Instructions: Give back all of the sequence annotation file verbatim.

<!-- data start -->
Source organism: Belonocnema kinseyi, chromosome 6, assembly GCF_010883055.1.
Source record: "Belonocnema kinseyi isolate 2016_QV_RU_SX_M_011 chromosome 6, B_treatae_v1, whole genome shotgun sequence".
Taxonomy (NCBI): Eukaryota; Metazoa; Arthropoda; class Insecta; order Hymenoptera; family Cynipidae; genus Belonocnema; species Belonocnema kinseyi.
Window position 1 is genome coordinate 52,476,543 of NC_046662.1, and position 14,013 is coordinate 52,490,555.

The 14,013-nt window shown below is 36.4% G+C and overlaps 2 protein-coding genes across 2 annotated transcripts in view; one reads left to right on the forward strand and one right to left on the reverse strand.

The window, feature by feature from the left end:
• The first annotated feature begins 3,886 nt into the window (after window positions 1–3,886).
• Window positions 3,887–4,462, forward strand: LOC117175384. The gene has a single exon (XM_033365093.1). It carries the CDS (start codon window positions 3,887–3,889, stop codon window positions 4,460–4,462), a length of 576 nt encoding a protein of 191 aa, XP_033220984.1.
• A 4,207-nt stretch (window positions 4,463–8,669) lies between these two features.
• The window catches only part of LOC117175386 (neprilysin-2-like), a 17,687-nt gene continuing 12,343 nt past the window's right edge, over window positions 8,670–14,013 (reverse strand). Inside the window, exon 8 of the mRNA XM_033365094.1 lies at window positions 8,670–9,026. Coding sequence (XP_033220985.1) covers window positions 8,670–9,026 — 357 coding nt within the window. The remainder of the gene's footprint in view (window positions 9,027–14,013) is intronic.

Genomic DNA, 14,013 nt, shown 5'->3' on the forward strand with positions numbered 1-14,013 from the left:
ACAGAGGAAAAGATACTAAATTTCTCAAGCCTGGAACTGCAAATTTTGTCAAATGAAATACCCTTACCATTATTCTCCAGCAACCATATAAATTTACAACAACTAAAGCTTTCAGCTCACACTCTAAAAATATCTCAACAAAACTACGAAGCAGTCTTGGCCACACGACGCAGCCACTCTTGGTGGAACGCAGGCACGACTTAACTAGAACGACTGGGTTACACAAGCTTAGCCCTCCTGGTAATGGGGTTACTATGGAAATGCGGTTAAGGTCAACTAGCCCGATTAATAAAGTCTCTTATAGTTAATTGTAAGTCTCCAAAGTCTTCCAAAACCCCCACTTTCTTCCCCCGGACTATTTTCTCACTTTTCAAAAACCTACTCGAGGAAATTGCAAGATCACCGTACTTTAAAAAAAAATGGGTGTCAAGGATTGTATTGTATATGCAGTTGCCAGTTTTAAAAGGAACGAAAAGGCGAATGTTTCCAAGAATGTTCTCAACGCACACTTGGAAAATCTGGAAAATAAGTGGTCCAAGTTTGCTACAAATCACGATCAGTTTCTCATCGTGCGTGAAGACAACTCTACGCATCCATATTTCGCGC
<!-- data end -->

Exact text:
Source organism: Belonocnema kinseyi, chromosome 6, assembly GCF_010883055.1.
Source record: "Belonocnema kinseyi isolate 2016_QV_RU_SX_M_011 chromosome 6, B_treatae_v1, whole genome shotgun sequence".
Taxonomy (NCBI): Eukaryota; Metazoa; Arthropoda; class Insecta; order Hymenoptera; family Cynipidae; genus Belonocnema; species Belonocnema kinseyi.
Window position 1 is genome coordinate 52,476,543 of NC_046662.1, and position 14,013 is coordinate 52,490,555.

The 14,013-nt window shown below is 36.4% G+C and overlaps 2 protein-coding genes across 2 annotated transcripts in view; one reads left to right on the forward strand and one right to left on the reverse strand.

The window, feature by feature from the left end:
• The first annotated feature begins 3,886 nt into the window (after window positions 1–3,886).
• Window positions 3,887–4,462, forward strand: LOC117175384. The gene has a single exon (XM_033365093.1). It carries the CDS (start codon window positions 3,887–3,889, stop codon window positions 4,460–4,462), a length of 576 nt encoding a protein of 191 aa, XP_033220984.1.
• A 4,207-nt stretch (window positions 4,463–8,669) lies between these two features.
• The window catches only part of LOC117175386 (neprilysin-2-like), a 17,687-nt gene continuing 12,343 nt past the window's right edge, over window positions 8,670–14,013 (reverse strand). Inside the window, exon 8 of the mRNA XM_033365094.1 lies at window positions 8,670–9,026. Coding sequence (XP_033220985.1) covers window positions 8,670–9,026 — 357 coding nt within the window. The remainder of the gene's footprint in view (window positions 9,027–14,013) is intronic.

Genomic DNA, 14,013 nt, shown 5'->3' on the forward strand with positions numbered 1-14,013 from the left:
ACAGAGGAAAAGATACTAAATTTCTCAAGCCTGGAACTGCAAATTTTGTCAAATGAAATACCCTTACCATTATTCTCCAGCAACCATATAAATTTACAACAACTAAAGCTTTCAGCTCACACTCTAAAAATATCTCAACAAAACTACGAAGCAGTCTTGGCCACACGACGCAGCCACTCTTGGTGGAACGCAGGCACGACTTAACTAGAACGACTGGGTTACACAAGCTTAGCCCTCCTGGTAATGGGGTTACTATGGAAATGCGGTTAAGGTCAACTAGCCCGATTAATAAAGTCTCTTATAGTTAATTGTAAGTCTCCAAAGTCTTCCAAAACCCCCACTTTCTTCCCCCGGACTATTTTCTCACTTTTCAAAAACCTACTCGAGGAAATTGCAAGATCACCGTACTTTAAAAAAAAATGGGTGTCAAGGATTGTATTGTATATGCAGTTGCCAGTTTTAAAAGGAACGAAAAGGCGAATGTTTCCAAGAATGTTCTCAACGCACACTTGGAAAATCTGGAAAATAAGTGGTCCAAGTTTGCTACAAATCACGATCAGTTTCTCATCGTGCGTGAAGACAACTCTACGCATCCATATTTCGCGC